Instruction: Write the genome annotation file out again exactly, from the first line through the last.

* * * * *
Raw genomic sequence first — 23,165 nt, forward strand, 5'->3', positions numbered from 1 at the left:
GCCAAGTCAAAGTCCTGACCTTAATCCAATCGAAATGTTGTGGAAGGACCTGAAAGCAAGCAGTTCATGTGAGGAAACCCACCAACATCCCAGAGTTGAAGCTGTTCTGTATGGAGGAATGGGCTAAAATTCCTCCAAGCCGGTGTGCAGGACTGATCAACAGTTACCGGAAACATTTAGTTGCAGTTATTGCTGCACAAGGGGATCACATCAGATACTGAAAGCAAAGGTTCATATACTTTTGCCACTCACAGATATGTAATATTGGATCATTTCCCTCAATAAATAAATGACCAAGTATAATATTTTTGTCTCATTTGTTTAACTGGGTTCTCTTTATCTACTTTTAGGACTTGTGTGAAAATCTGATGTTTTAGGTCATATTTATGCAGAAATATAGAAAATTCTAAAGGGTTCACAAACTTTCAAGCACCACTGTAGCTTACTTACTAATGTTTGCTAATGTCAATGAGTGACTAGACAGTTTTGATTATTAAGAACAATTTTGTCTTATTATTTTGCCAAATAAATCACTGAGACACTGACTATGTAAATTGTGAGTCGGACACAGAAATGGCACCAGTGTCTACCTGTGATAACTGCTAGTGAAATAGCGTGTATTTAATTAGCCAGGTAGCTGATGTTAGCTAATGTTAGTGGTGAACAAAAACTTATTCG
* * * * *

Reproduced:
Raw genomic sequence first — 23,165 nt, forward strand, 5'->3', positions numbered from 1 at the left:
GCCAAGTCAAAGTCCTGACCTTAATCCAATCGAAATGTTGTGGAAGGACCTGAAAGCAAGCAGTTCATGTGAGGAAACCCACCAACATCCCAGAGTTGAAGCTGTTCTGTATGGAGGAATGGGCTAAAATTCCTCCAAGCCGGTGTGCAGGACTGATCAACAGTTACCGGAAACATTTAGTTGCAGTTATTGCTGCACAAGGGGATCACATCAGATACTGAAAGCAAAGGTTCATATACTTTTGCCACTCACAGATATGTAATATTGGATCATTTCCCTCAATAAATAAATGACCAAGTATAATATTTTTGTCTCATTTGTTTAACTGGGTTCTCTTTATCTACTTTTAGGACTTGTGTGAAAATCTGATGTTTTAGGTCATATTTATGCAGAAATATAGAAAATTCTAAAGGGTTCACAAACTTTCAAGCACCACTGTAGCTTACTTACTAATGTTTGCTAATGTCAATGAGTGACTAGACAGTTTTGATTATTAAGAACAATTTTGTCTTATTATTTTGCCAAATAAATCACTGAGACACTGACTATGTAAATTGTGAGTCGGACACAGAAATGGCACCAGTGTCTACCTGTGATAACTGCTAGTGAAATAGCGTGTATTTAATTAGCCAGGTAGCTGATGTTAGCTAATGTTAGTGGTGAACAAAAACTTATTCG